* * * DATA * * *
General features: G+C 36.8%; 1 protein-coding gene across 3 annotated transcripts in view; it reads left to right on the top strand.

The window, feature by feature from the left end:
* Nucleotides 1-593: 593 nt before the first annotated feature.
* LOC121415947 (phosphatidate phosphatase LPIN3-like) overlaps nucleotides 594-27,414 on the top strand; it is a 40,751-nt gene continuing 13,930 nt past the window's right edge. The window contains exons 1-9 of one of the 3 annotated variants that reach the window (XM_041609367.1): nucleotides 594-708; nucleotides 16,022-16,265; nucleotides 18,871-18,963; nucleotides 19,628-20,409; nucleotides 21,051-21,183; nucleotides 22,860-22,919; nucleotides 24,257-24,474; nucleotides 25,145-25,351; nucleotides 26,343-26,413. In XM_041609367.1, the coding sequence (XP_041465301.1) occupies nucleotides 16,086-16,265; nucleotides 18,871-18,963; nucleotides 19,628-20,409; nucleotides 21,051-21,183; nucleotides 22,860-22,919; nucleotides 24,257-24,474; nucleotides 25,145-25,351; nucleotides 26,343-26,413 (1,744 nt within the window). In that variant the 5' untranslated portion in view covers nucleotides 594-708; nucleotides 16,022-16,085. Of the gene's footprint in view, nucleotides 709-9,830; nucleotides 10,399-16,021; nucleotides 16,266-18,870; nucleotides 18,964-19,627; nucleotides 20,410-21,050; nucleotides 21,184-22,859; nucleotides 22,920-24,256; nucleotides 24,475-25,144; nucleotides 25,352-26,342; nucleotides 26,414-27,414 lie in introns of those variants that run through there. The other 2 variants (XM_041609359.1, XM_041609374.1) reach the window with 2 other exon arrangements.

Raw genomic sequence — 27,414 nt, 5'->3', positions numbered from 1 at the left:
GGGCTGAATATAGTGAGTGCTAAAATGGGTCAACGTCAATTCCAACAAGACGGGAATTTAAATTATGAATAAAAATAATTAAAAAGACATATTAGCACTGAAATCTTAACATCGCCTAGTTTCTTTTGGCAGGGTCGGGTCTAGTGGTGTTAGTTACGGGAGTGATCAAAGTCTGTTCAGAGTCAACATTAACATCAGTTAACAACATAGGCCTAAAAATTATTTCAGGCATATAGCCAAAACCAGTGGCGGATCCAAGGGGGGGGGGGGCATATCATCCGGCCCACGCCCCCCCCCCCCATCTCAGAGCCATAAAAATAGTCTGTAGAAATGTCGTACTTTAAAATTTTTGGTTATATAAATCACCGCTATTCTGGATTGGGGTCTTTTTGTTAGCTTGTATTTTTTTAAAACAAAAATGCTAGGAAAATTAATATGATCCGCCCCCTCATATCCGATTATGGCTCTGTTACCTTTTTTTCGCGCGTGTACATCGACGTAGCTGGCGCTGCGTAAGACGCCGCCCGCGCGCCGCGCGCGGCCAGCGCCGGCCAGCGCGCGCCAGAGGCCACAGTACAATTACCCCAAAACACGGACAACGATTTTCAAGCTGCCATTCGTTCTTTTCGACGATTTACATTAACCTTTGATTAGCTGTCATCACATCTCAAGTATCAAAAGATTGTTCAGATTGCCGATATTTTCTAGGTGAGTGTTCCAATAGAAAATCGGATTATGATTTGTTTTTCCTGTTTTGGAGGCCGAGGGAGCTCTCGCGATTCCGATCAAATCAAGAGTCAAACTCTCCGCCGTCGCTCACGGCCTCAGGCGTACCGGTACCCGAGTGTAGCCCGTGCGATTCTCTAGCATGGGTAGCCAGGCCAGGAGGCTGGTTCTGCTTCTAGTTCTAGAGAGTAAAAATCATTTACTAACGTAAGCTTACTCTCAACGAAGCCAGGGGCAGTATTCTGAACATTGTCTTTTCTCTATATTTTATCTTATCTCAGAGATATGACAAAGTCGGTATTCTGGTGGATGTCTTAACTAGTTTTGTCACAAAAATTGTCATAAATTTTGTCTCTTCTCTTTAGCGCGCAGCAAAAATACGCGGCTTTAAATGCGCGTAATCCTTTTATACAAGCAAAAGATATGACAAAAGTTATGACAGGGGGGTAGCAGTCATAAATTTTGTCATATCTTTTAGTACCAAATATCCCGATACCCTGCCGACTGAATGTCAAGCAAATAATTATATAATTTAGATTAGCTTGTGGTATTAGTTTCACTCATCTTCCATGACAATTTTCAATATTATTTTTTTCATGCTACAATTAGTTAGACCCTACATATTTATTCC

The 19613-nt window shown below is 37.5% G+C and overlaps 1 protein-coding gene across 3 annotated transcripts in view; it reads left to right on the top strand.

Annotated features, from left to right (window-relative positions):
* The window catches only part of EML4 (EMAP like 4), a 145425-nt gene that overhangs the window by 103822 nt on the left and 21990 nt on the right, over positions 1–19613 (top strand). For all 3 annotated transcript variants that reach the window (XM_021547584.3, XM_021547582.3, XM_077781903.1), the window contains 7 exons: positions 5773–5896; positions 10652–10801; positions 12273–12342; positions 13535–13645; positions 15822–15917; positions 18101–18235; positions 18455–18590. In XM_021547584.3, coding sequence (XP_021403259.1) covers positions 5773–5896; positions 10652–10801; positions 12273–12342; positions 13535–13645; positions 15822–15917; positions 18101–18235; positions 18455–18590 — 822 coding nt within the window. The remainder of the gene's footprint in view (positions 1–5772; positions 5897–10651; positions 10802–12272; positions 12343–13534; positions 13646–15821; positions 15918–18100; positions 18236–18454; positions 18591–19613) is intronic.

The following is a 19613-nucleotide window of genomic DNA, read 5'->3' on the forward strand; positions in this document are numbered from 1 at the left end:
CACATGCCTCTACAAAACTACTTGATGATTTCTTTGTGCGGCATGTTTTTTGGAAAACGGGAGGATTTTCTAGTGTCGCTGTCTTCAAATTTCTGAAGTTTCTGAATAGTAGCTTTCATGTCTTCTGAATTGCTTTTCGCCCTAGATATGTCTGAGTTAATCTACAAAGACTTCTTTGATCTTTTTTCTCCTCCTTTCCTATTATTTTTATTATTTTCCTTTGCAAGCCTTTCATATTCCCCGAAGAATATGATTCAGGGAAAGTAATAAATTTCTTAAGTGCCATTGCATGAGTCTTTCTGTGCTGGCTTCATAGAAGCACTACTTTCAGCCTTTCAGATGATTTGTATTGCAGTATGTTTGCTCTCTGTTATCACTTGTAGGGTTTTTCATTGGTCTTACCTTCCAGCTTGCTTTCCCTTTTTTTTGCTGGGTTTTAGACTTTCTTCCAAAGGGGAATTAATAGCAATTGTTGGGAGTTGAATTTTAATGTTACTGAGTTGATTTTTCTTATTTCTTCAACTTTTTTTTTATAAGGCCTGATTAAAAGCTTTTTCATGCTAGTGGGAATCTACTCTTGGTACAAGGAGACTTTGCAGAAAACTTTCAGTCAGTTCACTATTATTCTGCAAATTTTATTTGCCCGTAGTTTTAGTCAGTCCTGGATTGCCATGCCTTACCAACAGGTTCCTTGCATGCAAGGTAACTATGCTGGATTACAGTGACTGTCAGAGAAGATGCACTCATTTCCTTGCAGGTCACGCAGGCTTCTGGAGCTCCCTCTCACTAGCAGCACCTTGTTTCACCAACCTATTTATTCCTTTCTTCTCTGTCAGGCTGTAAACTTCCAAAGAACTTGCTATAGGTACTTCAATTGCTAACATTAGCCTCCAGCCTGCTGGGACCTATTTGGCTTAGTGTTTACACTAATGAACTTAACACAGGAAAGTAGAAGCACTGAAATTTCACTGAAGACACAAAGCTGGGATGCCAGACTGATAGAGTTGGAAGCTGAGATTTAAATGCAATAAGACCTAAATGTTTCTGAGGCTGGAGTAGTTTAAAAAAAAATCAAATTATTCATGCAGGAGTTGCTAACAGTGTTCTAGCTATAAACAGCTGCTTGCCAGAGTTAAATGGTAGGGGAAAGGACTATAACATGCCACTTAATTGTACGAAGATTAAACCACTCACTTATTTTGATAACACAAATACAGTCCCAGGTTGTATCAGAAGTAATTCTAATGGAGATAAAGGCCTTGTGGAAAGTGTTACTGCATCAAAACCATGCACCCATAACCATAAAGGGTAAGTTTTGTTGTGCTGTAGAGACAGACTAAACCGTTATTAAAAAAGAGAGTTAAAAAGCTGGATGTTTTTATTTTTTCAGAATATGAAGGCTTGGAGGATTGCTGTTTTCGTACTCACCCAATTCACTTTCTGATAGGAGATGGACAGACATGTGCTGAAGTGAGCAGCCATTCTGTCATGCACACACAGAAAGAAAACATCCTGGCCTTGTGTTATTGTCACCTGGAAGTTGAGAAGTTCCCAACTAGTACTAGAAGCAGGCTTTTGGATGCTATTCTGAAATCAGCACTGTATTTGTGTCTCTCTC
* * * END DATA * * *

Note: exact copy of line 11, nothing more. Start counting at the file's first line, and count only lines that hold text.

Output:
CACATGCCTCTACAAAACTACTTGATGATTTCTTTGTGCGGCATGTTTTTTGGAAAACGGGAGGATTTTCTAGTGTCGCTGTCTTCAAATTTCTGAAGTTTCTGAATAGTAGCTTTCATGTCTTCTGAATTGCTTTTCGCCCTAGATATGTCTGAGTTAATCTACAAAGACTTCTTTGATCTTTTTTCTCCTCCTTTCCTATTATTTTTATTATTTTCCTTTGCAAGCCTTTCATATTCCCCGAAGAATATGATTCAGGGAAAGTAATAAATTTCTTAAGTGCCATTGCATGAGTCTTTCTGTGCTGGCTTCATAGAAGCACTACTTTCAGCCTTTCAGATGATTTGTATTGCAGTATGTTTGCTCTCTGTTATCACTTGTAGGGTTTTTCATTGGTCTTACCTTCCAGCTTGCTTTCCCTTTTTTTTGCTGGGTTTTAGACTTTCTTCCAAAGGGGAATTAATAGCAATTGTTGGGAGTTGAATTTTAATGTTACTGAGTTGATTTTTCTTATTTCTTCAACTTTTTTTTTATAAGGCCTGATTAAAAGCTTTTTCATGCTAGTGGGAATCTACTCTTGGTACAAGGAGACTTTGCAGAAAACTTTCAGTCAGTTCACTATTATTCTGCAAATTTTATTTGCCCGTAGTTTTAGTCAGTCCTGGATTGCCATGCCTTACCAACAGGTTCCTTGCATGCAAGGTAACTATGCTGGATTACAGTGACTGTCAGAGAAGATGCACTCATTTCCTTGCAGGTCACGCAGGCTTCTGGAGCTCCCTCTCACTAGCAGCACCTTGTTTCACCAACCTATTTATTCCTTTCTTCTCTGTCAGGCTGTAAACTTCCAAAGAACTTGCTATAGGTACTTCAATTGCTAACATTAGCCTCCAGCCTGCTGGGACCTATTTGGCTTAGTGTTTACACTAATGAACTTAACACAGGAAAGTAGAAGCACTGAAATTTCACTGAAGACACAAAGCTGGGATGCCAGACTGATAGAGTTGGAAGCTGAGATTTAAATGCAATAAGACCTAAATGTTTCTGAGGCTGGAGTAGTTTAAAAAAAAATCAAATTATTCATGCAGGAGTTGCTAACAGTGTTCTAGCTATAAACAGCTGCTTGCCAGAGTTAAATGGTAGGGGAAAGGACTATAACATGCCACTTAATTGTACGAAGATTAAACCACTCACTTATTTTGATAACACAAATACAGTCCCAGGTTGTATCAGAAGTAATTCTAATGGAGATAAAGGCCTTGTGGAAAGTGTTACTGCATCAAAACCATGCACCCATAACCATAAAGGGTAAGTTTTGTTGTGCTGTAGAGACAGACTAAACCGTTATTAAAAAAGAGAGTTAAAAAGCTGGATGTTTTTATTTTTTCAGAATATGAAGGCTTGGAGGATTGCTGTTTTCGTACTCACCCAATTCACTTTCTGATAGGAGATGGACAGACATGTGCTGAAGTGAGCAGCCATTCTGTCATGCACACACAGAAAGAAAACATCCTGGCCTTGTGTTATTGTCACCTGGAAGTTGAGAAGTTCCCAACTAGTACTAGAAGCAGGCTTTTGGATGCTATTCTGAAATCAGCACTGTATTTGTGTCTCTCTC